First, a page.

We must go back to the ancient Roman (not Roman Catholic) religious calendar. An astonishing 100 days each year were feast days for Roman gods and goddesses. On all these days sacred festivals were celebrated, and presumably people attended the rites, or at least refrained from work. The rest of the calendar days were termed dies vacantes or vacant days, and it was on those days that people worked.
Several hundred years later, "vacation" would take on precisely the opposite meaning. For the people, a real day of rest or recreation--an empty or vacant day, if you will--was far better spent not working!
Fair enough, but are vacations good for your health? That very question was addressed in an article appearing in the September 1, 2000 issue of Psychosomatic Medicine. Entitled "Are Vacations Good for Your Health? The 9-Year Mortality Experience After the Multiple Risk Factor Intervention Trial," the study looked at 12,866 men (aged 35-57) in the upper 10% to 15% of the risk score distribution for coronary heart disease (CHD), as per Framingham Heart Study data.
This study concluded that "The frequency of annual vacations by middle-aged men at high risk for CHD is associated with a reduced risk of all-cause mortality and, more specifically, mortality attributed to CHD (nearly 30% reduction). Vacationing may be good for your health."
Of course, studies such as this are far from perfect. The authors themselves point out that the sickest subjects would be both less likely to take a vacation, and more likely to die. Moreover, the data was obtained via questionnaire, and there was no attempt to discern the quality of the vacation experience. Finally, as in all lifestyle studies, the parameter studied could in reality be a marker for something else, possibly more important. What if frequent vacationers also engaged in more health-promoting leisure time activities?
Still, it's difficult to escape the notion that a well-planned vacation will reduce stress, and simply make you feel better.
Two rapidly growing areas in the vacation arena are eco-tourism and organized luxury destinations, often involving rentals of an elegant private residence.
According to The International Union for Conservation of Nature, ecotourism is:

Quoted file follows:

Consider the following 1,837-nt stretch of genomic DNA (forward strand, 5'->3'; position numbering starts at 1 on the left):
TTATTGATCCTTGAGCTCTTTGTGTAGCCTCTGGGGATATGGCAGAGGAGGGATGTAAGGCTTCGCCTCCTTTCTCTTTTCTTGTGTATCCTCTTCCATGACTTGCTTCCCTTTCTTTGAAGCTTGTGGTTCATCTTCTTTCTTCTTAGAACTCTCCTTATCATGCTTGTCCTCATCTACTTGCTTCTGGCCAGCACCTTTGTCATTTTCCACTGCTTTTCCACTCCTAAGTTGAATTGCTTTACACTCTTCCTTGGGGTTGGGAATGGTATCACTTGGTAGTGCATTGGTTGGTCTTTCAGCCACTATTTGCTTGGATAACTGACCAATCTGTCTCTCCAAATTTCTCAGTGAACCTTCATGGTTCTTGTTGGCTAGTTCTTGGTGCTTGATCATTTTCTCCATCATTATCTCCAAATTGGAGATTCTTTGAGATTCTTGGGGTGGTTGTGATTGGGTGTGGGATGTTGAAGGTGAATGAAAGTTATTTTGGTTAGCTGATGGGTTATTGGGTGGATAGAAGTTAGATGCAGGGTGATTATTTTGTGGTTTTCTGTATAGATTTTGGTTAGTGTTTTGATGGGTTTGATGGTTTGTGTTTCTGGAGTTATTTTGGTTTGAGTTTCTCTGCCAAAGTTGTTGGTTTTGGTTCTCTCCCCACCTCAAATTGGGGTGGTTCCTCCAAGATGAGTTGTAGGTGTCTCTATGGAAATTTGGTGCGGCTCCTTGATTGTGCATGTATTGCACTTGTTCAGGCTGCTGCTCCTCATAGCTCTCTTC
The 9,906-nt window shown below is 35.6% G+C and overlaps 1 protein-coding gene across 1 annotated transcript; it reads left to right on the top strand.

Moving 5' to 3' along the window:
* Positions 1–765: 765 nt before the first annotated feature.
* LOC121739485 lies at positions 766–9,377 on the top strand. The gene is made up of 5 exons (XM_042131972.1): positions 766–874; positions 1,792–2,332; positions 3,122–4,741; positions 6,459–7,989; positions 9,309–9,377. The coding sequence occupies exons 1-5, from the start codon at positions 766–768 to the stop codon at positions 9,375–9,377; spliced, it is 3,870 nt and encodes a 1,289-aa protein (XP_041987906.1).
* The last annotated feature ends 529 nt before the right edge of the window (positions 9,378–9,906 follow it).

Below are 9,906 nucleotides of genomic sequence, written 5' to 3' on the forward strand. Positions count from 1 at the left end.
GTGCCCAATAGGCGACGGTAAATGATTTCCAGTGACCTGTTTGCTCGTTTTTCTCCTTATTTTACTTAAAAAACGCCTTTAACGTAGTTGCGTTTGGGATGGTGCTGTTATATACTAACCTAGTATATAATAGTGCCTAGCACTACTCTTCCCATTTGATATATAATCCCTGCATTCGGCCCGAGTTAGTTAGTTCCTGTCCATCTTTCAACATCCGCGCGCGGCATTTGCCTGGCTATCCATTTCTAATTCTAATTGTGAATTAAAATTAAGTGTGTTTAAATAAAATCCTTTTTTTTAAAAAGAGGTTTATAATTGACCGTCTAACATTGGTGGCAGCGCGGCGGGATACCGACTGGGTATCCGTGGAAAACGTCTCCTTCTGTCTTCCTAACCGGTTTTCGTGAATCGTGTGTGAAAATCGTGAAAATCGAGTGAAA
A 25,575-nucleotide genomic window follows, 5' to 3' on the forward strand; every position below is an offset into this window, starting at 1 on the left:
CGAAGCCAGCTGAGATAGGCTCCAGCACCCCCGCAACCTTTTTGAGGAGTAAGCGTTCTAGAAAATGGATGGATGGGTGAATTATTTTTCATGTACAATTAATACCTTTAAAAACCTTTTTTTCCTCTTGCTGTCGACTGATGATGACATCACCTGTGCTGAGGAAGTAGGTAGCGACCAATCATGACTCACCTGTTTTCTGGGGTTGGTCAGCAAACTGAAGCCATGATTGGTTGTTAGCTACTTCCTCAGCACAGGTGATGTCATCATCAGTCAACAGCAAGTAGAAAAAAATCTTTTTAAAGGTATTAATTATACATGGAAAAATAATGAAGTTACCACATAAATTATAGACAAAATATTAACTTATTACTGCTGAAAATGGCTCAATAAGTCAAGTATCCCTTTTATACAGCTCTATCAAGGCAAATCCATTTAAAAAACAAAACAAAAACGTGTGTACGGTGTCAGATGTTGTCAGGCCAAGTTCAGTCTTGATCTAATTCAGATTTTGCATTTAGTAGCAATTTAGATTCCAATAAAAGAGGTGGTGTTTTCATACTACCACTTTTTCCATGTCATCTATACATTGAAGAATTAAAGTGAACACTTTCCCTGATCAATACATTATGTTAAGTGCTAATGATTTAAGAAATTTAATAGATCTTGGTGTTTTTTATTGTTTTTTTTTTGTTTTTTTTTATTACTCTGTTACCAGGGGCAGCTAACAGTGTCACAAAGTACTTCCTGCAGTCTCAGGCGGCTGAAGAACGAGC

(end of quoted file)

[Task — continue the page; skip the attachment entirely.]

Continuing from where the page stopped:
"Environmentally responsible travel and visitation to relatively undisturbed natural areas, in order to enjoy and appreciate nature (and any accompanying cultural features--both past and present) that promotes conservation, has low visitor impact, and provides for beneficially active socio-economic involvement of local populations."
Recently, Independent Traveler.com listed the Top Five Destinations for Ecotourism...
Which brings us to Bellazo Luxury Destination Club, created by a group with considerable experience in developing eco-friendly luxury vacation communities, located on Costa Rica's Gold Coast. According to founder Ron Zak, Bellazo offers unlimited access to 130 luxurious, fully staffed vacation estates in 47 of the world's most sought-after destinations--at 30% to as much as 63% below current market rates.
As Zak told me:
"Bellazo enables members to experience the tranquility of a high-end, environmentally friendly residence in the world's most exotic locales like Costa Rica, including our villas in Guanacaste, and other properties throughout the Americas, Asia, Europe, the Caribbean and the Indian Ocean. With a portfolio of premier, one-of-a-kind destinations, replete with the amenities of a five-star resort, Bellazo offers members the supreme accommodations of a private residence, villa, oceanfront property or regal estate."
Let's give the final word to The Standard Life Assurance Company of Canada, and its five reasons to go on vacation:
1. Relieve stress
2. Improve your mental skills. A well-rested mind that is free of worry is often more effective.
3. Improve your physical health
4. Strengthen family ties
5. Enjoy life
Hard to argue with any of those.
Michael D. Shaw
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